Intro
  • Mike Huffman's letter - very right-on.
    • Roadmap: Need on-ramps. Need to identify and clear the ways for the implementation of OSS in k-12. Quote from Mikes email to me about this.
    • The “shot heard around the world"

Themes
  • Turn this into a blog post (the whole session). "Why Open Source Software is so important to education." Very similar to talk on "Why Web 2.0 is so important to education." Same thing, just deeper.
  • The need to be able to share successful practices
    • Randy Orwin and deal made: If teachers will go through transition, $ saved by using OO.org spent on professional development. $60k this summer of $85k in professional development.
  • The need to document results. What is success and how is it measured.
    • The need to bring together in one locations the documents/information that demonstrate the importance of OSS.
  • The involvement of Students
    • Student maintenance / development
  • The need to understand decision-making in schools
    • "Mike Huffman / Jim Hare" model: don't sell Linux, sell results or success
    • Personal perception: OSS has been trying to work from the ground up, show teachers, expect acceptance and change. Doesn't recognize how school decision-making is structured. The gap between CTO and teachers/pedagogy. Jim Hare: only goes to top decision-makers, others get on board or get fired...
    • 4-year rule for learning about Libre/freedoms. Therefore...
    • Lead with educational benefits.
    • Teachers way too busy. Solutions have to save them time.
    • Don't ignore freedom benefits--need to remember importance of--but decisions won't be made on the Libre philosophy, they will be made on practical benefits of implementation.
    • The need for clarity on support/maintenance costs: 1) that they will be less with OSS, but 2) that they will be there!
    • The need for support--a community that is real, or commercial
  • Larger issues that schools / ed tech face: Why have computers in school? And do they make a difference?
    • Right now, the answer is mostly "no."
  • Larger cultural movement and the ability of OSS to play a significant role
    • Tim O'Reilly: open source is canary in coal mine, collaboration and peer development as a cultural/human historical moment. Bigger than the printing press. Open Source both responds to and can facilitate this change in education.
    • The revolution in education and the role of Open Source - a huge connection made
      • Changes in pedagogy toward 21st century skills: skills that are not new, but that the open technologies promote and facilitate.
      • "Passion:" a passion for technology, and for learning.
    How does OSS provide added value to enhance and extend learning?
        • Participatory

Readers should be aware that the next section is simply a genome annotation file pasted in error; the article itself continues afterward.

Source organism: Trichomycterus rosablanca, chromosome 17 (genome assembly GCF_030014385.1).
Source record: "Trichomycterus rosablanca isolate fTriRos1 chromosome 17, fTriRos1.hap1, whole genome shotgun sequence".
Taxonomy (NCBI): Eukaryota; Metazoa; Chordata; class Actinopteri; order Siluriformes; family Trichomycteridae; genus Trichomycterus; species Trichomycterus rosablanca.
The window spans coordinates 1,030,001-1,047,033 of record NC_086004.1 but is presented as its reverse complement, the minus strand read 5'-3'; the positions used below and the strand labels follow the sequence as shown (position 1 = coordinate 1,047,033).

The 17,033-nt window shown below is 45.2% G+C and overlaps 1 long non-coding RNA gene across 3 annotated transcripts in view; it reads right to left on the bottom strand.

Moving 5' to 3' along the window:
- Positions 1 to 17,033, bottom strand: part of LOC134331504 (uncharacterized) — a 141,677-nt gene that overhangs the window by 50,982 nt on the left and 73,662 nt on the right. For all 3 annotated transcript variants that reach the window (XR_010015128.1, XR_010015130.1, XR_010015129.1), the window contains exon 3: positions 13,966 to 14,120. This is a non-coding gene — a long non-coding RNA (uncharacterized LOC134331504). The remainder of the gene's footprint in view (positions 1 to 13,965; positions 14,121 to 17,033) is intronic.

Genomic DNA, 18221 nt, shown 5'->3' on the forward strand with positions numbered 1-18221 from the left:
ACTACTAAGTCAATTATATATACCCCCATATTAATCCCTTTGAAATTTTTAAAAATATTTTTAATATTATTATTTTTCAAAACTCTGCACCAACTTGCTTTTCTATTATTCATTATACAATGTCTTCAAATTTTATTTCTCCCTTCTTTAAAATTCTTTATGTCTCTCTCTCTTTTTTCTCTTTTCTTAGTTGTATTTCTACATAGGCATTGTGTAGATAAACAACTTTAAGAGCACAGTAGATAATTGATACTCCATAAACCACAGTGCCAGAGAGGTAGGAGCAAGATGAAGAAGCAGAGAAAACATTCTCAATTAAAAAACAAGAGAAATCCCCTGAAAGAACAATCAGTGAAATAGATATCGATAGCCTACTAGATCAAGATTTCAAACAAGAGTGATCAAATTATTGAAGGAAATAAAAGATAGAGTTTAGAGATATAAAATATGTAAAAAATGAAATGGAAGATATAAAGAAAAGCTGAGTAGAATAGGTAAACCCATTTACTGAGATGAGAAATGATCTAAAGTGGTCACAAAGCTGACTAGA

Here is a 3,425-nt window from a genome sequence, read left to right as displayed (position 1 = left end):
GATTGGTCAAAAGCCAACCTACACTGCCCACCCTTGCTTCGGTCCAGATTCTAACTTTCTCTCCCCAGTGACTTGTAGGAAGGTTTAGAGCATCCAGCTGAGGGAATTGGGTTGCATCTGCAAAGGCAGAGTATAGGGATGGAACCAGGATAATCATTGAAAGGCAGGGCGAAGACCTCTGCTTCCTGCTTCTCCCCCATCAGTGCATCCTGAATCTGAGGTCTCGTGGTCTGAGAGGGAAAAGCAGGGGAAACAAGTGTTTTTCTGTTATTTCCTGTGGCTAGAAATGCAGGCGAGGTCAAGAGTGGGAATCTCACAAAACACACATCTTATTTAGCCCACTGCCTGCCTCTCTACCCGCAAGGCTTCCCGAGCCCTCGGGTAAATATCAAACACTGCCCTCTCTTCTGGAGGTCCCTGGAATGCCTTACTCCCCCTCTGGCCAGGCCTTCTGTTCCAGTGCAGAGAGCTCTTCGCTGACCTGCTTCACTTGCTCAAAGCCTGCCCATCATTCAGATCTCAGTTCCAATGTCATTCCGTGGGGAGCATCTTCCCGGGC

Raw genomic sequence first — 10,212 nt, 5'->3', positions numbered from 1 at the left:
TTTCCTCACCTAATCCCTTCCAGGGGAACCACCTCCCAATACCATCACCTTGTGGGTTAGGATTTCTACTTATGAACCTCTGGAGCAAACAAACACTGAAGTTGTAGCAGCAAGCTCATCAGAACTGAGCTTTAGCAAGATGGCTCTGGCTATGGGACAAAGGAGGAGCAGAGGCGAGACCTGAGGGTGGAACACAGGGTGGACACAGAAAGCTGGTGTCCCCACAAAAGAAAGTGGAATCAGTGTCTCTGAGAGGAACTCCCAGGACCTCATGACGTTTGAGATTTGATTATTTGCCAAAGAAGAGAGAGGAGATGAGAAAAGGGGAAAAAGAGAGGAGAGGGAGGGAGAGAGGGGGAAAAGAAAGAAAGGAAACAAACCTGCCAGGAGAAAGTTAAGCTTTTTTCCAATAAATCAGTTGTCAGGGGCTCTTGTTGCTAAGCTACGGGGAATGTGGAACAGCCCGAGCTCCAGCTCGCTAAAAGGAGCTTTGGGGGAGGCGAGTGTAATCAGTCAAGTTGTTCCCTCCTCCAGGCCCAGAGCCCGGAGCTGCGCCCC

• Mentoring / apprenticeship model
        • Open code
        • Passion. Purposeful engagement.
    • Leads to: Duality of roles - Double burden/solution/opportunity:
      • Open Source as a value/model
      • Proponents of technology in education. Teachers don’t know what to do with computer free or not free. But OSS people do because they have been involved in "personal engagement" as a part of their work. As people discuss the culture of schools and the need for change for the 21st century the OSS community has something of significance to contribute. The understanding that technology can be TRANSFORMATIONAL. (Also knowing that we don't know fully what those transformations will be).
  • The commercial vendor "issue" in Open Source
    • Proprietary software companies & OSS turned commercial
    • They have sales forces / support teams. Developers --> Sales/Support --> Customer. OSS: Developers --> Customers.
    • They are selling solutions that may or may not actually help education
    • The motives are different (mostly)
    • Competition is good, but they may not feel that way
    • The need for some form of consolidation to get vendors to be responsive. "they still think they are in charge"
    • Aren't going to roll over and die / in some cases, can give away for 0. How does OSS community feel about that?
  • The importance of teacher training.
  • The value of "killer" apps.
    • Word processing meant at work, for me, a machine in a back room that you signed up for time on. Then came spreadsheet, and the computer became a needed personal tool. What is the "spreadsheet" for education? (Again, this is under the larger theme of transformation technology understanding.)
    • This was called "non-intrusive" techologies.
      • Moodle
      • Wikis
      • CMS
  • Role of government:
    • Legislation of open standards / documents can really help
  • The need to define the big "WHO?"
    • Particularly difficult in the OSS world (non-commercial)
    • We talked about a lot of things that needed to get done, but "who" will do them?
  • The importance of student involvement
    • Certification? Would one of the commercial OS companies be interested in this? RH already with RHH, but not liking market...
    • The "idea" of student involvement and how OSS coincides with constructivist educational theory
  • The need to teaching OSS.
    • Hardly discussed in schools. Hardly discussed here. Why?
  • Global Group
    • Danger of "US-centric"
    • Many success stories outside of US, more than within
    • But still nobody overwhelmingly successful
    • Lots of commonalities, even with the political/cultural differences. Enough commonalities to make it worth working together